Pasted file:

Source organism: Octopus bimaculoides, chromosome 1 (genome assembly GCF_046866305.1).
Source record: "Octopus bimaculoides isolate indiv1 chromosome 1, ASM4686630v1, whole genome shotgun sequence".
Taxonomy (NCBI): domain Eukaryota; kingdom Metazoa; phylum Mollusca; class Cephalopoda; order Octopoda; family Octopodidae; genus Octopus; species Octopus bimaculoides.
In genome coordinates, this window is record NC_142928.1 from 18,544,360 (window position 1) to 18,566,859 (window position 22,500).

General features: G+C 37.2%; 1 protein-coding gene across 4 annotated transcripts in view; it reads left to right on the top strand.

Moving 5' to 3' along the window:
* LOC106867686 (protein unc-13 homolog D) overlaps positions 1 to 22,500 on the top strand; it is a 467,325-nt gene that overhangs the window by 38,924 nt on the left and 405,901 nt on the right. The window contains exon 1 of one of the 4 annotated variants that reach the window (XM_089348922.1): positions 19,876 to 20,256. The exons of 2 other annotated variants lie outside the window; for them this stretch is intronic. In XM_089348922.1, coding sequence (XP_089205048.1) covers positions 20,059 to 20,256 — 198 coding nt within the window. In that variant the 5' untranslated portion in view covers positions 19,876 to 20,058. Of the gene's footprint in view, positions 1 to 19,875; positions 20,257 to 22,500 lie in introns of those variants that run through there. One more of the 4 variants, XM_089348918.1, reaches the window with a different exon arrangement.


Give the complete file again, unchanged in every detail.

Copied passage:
Source organism: Octopus bimaculoides, chromosome 1 (genome assembly GCF_046866305.1).
Source record: "Octopus bimaculoides isolate indiv1 chromosome 1, ASM4686630v1, whole genome shotgun sequence".
Taxonomy (NCBI): domain Eukaryota; kingdom Metazoa; phylum Mollusca; class Cephalopoda; order Octopoda; family Octopodidae; genus Octopus; species Octopus bimaculoides.
In genome coordinates, this window is record NC_142928.1 from 18,544,360 (window position 1) to 18,566,859 (window position 22,500).

General features: G+C 37.2%; 1 protein-coding gene across 4 annotated transcripts in view; it reads left to right on the top strand.

Moving 5' to 3' along the window:
* LOC106867686 (protein unc-13 homolog D) overlaps positions 1 to 22,500 on the top strand; it is a 467,325-nt gene that overhangs the window by 38,924 nt on the left and 405,901 nt on the right. The window contains exon 1 of one of the 4 annotated variants that reach the window (XM_089348922.1): positions 19,876 to 20,256. The exons of 2 other annotated variants lie outside the window; for them this stretch is intronic. In XM_089348922.1, coding sequence (XP_089205048.1) covers positions 20,059 to 20,256 — 198 coding nt within the window. In that variant the 5' untranslated portion in view covers positions 19,876 to 20,058. Of the gene's footprint in view, positions 1 to 19,875; positions 20,257 to 22,500 lie in introns of those variants that run through there. One more of the 4 variants, XM_089348918.1, reaches the window with a different exon arrangement.